Love Prison

TV review by
Melissa Camacho, Common Sense Media
Love Prison TV Poster Image
Online couples meet up for week of solitude; drama ensues.

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The parents' guide to what's in this TV show.

Positive Messages

The ultimate goal of most of the participants seems to be making a real connection, but the format of the show is clearly designed to instigate tension and arguments. The series underscores the idea that people may appear compatible online but may not be in real time. 

Positive Role Models & Representations

Some cast members are more honest with their online partner than others. 


Mild arguments sometimes break out between the couples. Soaker guns are visible on the beach. One episode contains an oblique reference to rape.


Hugging and kissing visible. Sexual activity and infidelity is discussed. Sometimes cast members are shown in ill-fitting, skin-revealing bathing suits. The couples share a bedroom but have bunk beds. 


Words such as "ass" and "piss" audible. Curses are bleeped. 


iPhones are visible, but the logos aren't prominently featured. Apple computers are used for confessionals. 

Drinking, Drugs & Smoking

Alcohol (hard liquor) and wine visible. 

What parents need to know

Parents need to know that Love Prison features people in online relationships meeting each other for the first time and spending a week on an isolated island with no one but each other. It entails some mature themes, including infidelity and sexual intimacy. There is some mild arguing, rare subtle references to violent acts, some bleeped language, and drinking.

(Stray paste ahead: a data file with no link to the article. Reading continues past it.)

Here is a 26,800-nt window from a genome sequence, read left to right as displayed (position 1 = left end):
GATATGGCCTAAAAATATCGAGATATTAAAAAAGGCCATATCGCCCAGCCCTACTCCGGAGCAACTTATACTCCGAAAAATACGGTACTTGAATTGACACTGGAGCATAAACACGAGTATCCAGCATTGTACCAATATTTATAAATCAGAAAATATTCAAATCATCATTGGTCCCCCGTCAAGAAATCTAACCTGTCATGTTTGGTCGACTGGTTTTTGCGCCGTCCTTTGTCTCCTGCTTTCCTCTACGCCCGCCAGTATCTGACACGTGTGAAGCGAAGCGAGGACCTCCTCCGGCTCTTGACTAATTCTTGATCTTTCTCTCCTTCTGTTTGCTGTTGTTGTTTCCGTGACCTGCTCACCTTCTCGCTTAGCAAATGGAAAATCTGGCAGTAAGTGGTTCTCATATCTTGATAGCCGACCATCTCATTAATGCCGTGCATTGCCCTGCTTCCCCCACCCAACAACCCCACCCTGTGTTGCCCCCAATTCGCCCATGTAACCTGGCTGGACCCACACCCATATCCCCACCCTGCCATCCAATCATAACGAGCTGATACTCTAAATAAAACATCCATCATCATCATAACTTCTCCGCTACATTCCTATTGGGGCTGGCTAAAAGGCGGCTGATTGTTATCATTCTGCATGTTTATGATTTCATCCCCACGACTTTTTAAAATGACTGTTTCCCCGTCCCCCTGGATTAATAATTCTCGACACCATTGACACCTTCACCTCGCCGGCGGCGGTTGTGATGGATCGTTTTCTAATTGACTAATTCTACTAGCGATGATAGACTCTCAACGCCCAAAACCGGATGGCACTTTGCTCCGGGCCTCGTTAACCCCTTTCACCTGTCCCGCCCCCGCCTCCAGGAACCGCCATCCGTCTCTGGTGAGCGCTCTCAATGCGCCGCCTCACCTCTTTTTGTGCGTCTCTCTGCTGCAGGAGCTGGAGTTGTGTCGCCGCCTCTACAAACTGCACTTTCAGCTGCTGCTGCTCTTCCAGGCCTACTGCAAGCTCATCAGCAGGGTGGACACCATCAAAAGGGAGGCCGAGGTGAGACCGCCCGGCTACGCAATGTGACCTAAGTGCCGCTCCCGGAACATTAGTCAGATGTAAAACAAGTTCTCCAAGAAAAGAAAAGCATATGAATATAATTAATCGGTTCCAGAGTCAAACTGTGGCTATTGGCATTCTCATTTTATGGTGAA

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What's the story?

Each episode of the reality series LOVE PRISON features couples who've shared an online relationship for months or even years and are now spending a week together to see if their relationship is the real thing. The catch? Right before they meet, they learn that they're expected to spend the week in a house on an isolated island for 23 hours a day without electronic devices, entertainment, or anything else but food, furniture, and each other. Forty remote cameras capture their every move in the house and the one hour they have to spend outside. With the exception of a single phone call, they are not allowed any contact with the outside world. Producers occasionally communicate with them via a TV monitor located in the living room. Thanks to spending so much time together, and to the excerpts of revealing interview footage that are periodically aired on the living room screen, the couples learn some surprising details about each other. At the end of the week they must decide if they're going to continue their relationship or if they're going to call it quits.  

Is it any good?

The voyeuristic reality show offers a mildly entertaining look at what happens when people who've only interacted with each other through phone calls, texts, instant messages, and social media sites are forced to spend time together in person and get to know one another. The result is a show that's full of tension-filled moments, occasional arguments, and lots of all-around awkwardness. 

Some viewers will not be surprised by the disappointment some cast members experience when things don't work out they way they had hoped. But audiences who actively participate in online dating and remote relationship-building will find themselves being reminded that the way people appear online may not resemble who they are in real time. 

Talk to your kids about ...

  • Families can talk about some of the benefits and challenges that come with online dating. Would you consider yourself in a relationship with someone you'd never met in person, even if you contacted that person every day through digital media? How should you protect yourself when you're interacting with people online?

  • How do different generations react to the idea of people meeting romantic partners online?

TV details

  • Premiere date: September 8, 2014
  • Network: A&E
  • Genre: Reality TV
  • TV rating: TV-14
  • Available on: Streaming
  • Last updated: November 11, 2020

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